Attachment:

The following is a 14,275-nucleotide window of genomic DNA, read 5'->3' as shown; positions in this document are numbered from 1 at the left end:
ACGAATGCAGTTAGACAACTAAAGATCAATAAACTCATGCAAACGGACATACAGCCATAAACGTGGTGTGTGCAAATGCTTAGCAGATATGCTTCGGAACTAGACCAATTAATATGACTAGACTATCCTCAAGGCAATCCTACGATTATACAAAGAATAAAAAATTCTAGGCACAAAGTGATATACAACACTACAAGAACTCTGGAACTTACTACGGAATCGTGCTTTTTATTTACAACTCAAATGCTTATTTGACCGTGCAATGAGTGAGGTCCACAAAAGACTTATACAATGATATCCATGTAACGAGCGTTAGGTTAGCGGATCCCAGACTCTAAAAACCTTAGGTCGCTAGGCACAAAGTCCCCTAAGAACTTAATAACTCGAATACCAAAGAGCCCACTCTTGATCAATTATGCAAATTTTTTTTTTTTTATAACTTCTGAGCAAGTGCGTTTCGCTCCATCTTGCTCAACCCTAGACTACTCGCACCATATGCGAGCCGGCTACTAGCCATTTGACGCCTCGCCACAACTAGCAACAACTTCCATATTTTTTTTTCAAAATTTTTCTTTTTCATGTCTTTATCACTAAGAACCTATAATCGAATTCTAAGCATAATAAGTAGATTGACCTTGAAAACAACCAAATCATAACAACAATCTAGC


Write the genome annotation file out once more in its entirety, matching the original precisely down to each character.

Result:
The following is a 14,275-nucleotide window of genomic DNA, read 5'->3' as shown; positions in this document are numbered from 1 at the left end:
ACGAATGCAGTTAGACAACTAAAGATCAATAAACTCATGCAAACGGACATACAGCCATAAACGTGGTGTGTGCAAATGCTTAGCAGATATGCTTCGGAACTAGACCAATTAATATGACTAGACTATCCTCAAGGCAATCCTACGATTATACAAAGAATAAAAAATTCTAGGCACAAAGTGATATACAACACTACAAGAACTCTGGAACTTACTACGGAATCGTGCTTTTTATTTACAACTCAAATGCTTATTTGACCGTGCAATGAGTGAGGTCCACAAAAGACTTATACAATGATATCCATGTAACGAGCGTTAGGTTAGCGGATCCCAGACTCTAAAAACCTTAGGTCGCTAGGCACAAAGTCCCCTAAGAACTTAATAACTCGAATACCAAAGAGCCCACTCTTGATCAATTATGCAAATTTTTTTTTTTTTATAACTTCTGAGCAAGTGCGTTTCGCTCCATCTTGCTCAACCCTAGACTACTCGCACCATATGCGAGCCGGCTACTAGCCATTTGACGCCTCGCCACAACTAGCAACAACTTCCATATTTTTTTTTCAAAATTTTTCTTTTTCATGTCTTTATCACTAAGAACCTATAATCGAATTCTAAGCATAATAAGTAGATTGACCTTGAAAACAACCAAATCATAACAACAATCTAGC